JUNE 23, 2021
Kuttner on TAP
Time for Some Good Inflation
The inflation scare has subsided. The price hikes in sectors such as raw materials that pushed up the Consumer Price Index in recent months proved transitory.

The Federal Reserve has made noises about very modest interest rate increases next year, but not enough to douse the economic recovery. That’s all good news.

But there is one kind of good inflation that we should be cheering on—inflation of low wages.

The dirty little secret of the recent era of very low inflation is that the prime source of well-behaved prices has been shabby wages. The combination of outsourced manufacturing, gig work, weakened unions, and a low-wage service sector has led wages to lag productivity growth. All the economy’s gains have gone to the top.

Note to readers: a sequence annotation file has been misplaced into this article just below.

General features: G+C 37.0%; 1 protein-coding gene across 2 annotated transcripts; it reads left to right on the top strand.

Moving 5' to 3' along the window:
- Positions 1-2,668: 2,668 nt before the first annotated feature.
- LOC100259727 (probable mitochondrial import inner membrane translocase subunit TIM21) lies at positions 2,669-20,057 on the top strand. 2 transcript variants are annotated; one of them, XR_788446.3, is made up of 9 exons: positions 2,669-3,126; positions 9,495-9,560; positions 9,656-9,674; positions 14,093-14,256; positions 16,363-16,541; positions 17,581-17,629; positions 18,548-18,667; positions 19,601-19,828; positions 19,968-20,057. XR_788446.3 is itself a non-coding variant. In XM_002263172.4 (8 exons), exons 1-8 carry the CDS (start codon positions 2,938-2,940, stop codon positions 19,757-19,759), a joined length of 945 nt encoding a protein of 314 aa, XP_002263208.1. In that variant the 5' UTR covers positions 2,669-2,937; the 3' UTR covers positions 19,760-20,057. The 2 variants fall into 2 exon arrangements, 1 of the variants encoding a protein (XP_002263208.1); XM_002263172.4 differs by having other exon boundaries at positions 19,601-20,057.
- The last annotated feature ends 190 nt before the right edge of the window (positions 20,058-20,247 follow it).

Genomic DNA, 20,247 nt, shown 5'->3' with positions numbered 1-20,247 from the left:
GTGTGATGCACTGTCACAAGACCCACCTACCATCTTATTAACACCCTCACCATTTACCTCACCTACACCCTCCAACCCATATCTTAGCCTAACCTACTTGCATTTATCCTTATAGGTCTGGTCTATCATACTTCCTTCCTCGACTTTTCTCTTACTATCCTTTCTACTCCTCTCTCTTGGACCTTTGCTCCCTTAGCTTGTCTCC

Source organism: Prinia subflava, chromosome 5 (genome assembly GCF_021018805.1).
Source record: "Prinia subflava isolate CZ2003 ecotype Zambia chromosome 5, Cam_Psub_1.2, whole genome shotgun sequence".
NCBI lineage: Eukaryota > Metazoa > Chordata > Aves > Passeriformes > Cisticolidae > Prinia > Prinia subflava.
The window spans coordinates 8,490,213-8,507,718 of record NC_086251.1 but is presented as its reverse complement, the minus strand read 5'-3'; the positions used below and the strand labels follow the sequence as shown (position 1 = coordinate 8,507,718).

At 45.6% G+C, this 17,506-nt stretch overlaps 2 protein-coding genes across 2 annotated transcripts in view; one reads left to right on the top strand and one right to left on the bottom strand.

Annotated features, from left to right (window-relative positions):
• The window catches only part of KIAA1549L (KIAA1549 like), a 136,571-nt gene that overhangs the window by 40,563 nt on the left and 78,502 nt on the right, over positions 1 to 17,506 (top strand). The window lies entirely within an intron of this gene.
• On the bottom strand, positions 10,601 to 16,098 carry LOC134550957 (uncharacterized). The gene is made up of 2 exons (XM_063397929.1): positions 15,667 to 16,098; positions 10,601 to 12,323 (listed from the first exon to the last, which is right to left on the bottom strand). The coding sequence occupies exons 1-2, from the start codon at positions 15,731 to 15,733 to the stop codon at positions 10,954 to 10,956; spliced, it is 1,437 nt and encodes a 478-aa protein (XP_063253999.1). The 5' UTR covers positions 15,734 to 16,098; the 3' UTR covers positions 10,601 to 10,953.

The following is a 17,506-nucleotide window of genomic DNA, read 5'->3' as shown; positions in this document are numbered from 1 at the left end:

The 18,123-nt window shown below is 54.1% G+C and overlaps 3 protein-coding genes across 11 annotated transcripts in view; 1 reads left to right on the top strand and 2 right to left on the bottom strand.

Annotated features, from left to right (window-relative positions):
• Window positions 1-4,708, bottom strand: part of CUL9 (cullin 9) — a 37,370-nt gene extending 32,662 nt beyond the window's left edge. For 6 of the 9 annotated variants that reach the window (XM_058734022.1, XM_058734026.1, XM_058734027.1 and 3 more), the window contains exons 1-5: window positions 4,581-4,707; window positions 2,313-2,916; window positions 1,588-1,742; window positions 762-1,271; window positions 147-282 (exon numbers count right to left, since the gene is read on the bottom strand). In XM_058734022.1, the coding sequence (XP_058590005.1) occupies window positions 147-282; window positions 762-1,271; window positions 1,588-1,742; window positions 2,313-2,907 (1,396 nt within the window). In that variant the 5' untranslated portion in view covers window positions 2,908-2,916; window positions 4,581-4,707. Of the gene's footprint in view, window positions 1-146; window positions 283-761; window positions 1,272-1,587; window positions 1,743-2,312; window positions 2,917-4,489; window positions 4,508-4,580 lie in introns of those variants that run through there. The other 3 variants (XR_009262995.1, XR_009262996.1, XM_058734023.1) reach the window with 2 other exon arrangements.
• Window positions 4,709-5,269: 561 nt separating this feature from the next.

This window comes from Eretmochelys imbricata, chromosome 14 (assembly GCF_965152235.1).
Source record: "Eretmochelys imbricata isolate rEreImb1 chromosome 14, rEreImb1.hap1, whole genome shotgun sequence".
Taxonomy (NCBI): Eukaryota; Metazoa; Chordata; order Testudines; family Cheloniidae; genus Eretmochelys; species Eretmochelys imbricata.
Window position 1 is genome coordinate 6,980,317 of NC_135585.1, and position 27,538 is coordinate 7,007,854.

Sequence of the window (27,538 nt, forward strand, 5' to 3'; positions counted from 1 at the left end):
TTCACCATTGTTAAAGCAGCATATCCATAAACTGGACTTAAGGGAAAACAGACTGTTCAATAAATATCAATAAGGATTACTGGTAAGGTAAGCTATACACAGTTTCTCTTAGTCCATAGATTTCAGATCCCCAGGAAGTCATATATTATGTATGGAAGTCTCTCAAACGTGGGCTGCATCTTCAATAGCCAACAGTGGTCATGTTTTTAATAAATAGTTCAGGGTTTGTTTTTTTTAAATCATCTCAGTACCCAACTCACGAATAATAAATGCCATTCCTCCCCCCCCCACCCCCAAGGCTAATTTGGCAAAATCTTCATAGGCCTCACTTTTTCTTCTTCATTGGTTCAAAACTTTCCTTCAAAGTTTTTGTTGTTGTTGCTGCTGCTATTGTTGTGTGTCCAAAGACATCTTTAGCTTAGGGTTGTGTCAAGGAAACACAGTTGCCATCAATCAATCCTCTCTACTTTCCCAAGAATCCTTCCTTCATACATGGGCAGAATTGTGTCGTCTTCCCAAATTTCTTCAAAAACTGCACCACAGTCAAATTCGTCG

In the aftermath of COVID, labor shortages have begun to appear. Some “essential” workers have concluded that risking their lives for $7.25 an hour just isn’t worth it. The Amazons of the world have had to raise wages a tad in order to find workers to operate the economy’s new sweatshops—giant warehouses.

Labor shortages bid up what economists call the reservation wage—the lowest wage that will fetch willing workers. A decent de facto minimum wage should be at least $20 an hour.

Some of the increased labor cost can and should come out of profits. God knows the Amazons can afford it. Consumer resistance to higher prices can limit price inflation. The revival of antitrust enforcement and more old-fashioned price competition can also help.

Yet the inflation rate has been running below the Fed’s own target. And if higher wages produce a modest uptick in inflation, bring it on.

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